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The Marijuana Legalization Law and Public Employer Issues

December 21, 2012  by  Pat Mason
Category:  Marijuana

Many questions have emerged concerning the impact and scope of Washington’s voter-approved marijuana law, Initiative 502 (I-502). However, the effect of the initiative in regard to the workplace and personnel policies should be minimal, because the initiative does not change Washington employer’s rights. Keep in mind that I-502 does not legalize marijuana use in the workplace, and that marijuana use and possession remain illegal under federal law.

Some of the most commonly-asked questions relating to employment law issues are addressed below:

Q:  May a public sector employer require preemployment drug testing for certain job applicants, including for marijuana?

A:  Yes, on the same basis that preemployment drug testing is allowed now. The authority of public employers to require preemployment drug testing has not been changed by the enactment of I-502.

Washington courts have held that, while it is not permissible to implement a general preemployment drug testing program that covers all positions, it is allowed for “safety sensitive” positions, such as police and fire, and for positions requiring a commercial driver’s license (CDL).

Q:  May a local government adopt a random drug testing policy for all employees?

A:  No, with some exceptions. As with preemployment testing, Washington courts have held that random drug testing of public employees is allowed only in limited circumstances, such as for “safety sensitive” positions and positions that require a CDL. Other employees may be tested on a “reasonable suspicion” basis only.

Q: Can employers prohibit marijuana use during work hours as they do for alcohol?

A: Certainly. Similar to policies regarding alcohol, employers retain authority to prohibit marijuana use in the workplace and may discipline employees for violations.

Q: How does the law affect CDL holders?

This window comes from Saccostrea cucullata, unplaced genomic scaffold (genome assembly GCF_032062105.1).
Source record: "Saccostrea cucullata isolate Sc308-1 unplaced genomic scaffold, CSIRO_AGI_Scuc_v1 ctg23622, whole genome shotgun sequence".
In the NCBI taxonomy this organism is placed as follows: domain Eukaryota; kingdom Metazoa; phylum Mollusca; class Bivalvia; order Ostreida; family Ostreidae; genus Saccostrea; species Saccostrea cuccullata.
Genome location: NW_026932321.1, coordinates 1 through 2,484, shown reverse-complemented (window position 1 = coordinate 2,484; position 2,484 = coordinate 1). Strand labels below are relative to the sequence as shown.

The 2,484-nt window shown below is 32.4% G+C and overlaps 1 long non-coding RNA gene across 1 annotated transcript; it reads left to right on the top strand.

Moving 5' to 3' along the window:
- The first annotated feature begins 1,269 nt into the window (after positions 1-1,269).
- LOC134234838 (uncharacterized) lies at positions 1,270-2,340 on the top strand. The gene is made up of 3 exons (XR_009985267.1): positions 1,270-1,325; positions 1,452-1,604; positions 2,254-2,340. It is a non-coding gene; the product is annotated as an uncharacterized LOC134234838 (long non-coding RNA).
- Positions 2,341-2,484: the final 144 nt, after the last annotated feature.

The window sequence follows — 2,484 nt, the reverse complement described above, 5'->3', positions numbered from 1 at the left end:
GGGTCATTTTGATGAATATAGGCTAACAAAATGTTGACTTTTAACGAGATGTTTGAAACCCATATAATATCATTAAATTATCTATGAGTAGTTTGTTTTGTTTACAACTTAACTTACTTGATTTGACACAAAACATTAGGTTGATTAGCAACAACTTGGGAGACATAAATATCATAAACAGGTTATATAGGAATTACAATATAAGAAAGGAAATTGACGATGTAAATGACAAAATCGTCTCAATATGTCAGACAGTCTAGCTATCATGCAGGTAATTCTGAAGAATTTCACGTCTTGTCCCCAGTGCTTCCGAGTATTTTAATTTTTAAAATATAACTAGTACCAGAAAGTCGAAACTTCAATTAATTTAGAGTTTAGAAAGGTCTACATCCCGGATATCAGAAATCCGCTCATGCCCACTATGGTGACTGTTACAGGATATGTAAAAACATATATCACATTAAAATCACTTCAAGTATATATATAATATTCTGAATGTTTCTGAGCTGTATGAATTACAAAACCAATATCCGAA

A: Federal Department of Transportation regulations regarding CDLs prohibit the the use of marijuana, which remains illegal under federal law. These regulations are followed by the state Department of Labor, which regulates certain commercial motor vehicle operators in Washington State. This means zero tolerance for marijuana use by CDL holders.

Q: What about federal Drug-Free Workplace Act (DFWA) requirements?

A: The Federal Drug Free Workplace Act prohibits employee use of marijuana. So jurisdictions covered by the DFWA, which includes grantees of federal funds in any amount, must adopt a zero tolerance policy for use of illegal drugs, including marijuana.

Q: What about use of medical marijuana by employees?

A: Initiative 502 does not change the legal landscape regarding use of medical marijuana use by employees. As decided by the state supreme court, employers are not required to permit or accommodate medical marijuana use by employees. See Roe v. TeleTech Customer Care Management, 171 Wn.2d 736 (2011). In that case, the plaintiff was authorized to use marijuana medicinally under the Medical Use of Marijuana Act (MUMA), but her job offer was rescinded after she tested positive for marijuana. The court held that MUMA does not prohibit an employer from discharging an employee for medical marijuana use, nor does it provide a civil remedy against the employer.

Q: How should local government personnel policies be updated?

A:  Most local government personnel policies will not need much revision, if any. If a zero tolerance policy is necessary for all employees because your agency receives federal funding or simply because that is the policy your agency considers it best to maintain, personnel polices should be reviewed to make sure they cover any drugs that are illegal under state or federal law and that they specifically identify marijuana as a prohibited drug.

That being said, where a zero tolerance policy is not necessary because of federal law considerations, an agency may consider whether, for non-safety sensitive positions, to treat marijuana use like alcohol use, with an impairment or “under the influence” standard for discipline.

Q: How will this affect union collective bargaining negotiations?

A: It is likely this will be an issue in collective bargaining negotiations. There is a duty to bargain on drug testing/changes to drug testing for union employees.

MRSC is a private nonprofit organization serving local governments in Washington State. Eligible government agencies in Washington State may use our free, one-on-one Ask MRSC service to get answers to legal, policy, or financial questions.

About Pat Mason

Pat served as MRSC's Legal Manager and wrote about public records, open public meetings, and just about any other municipal legal issue. He is now retired.



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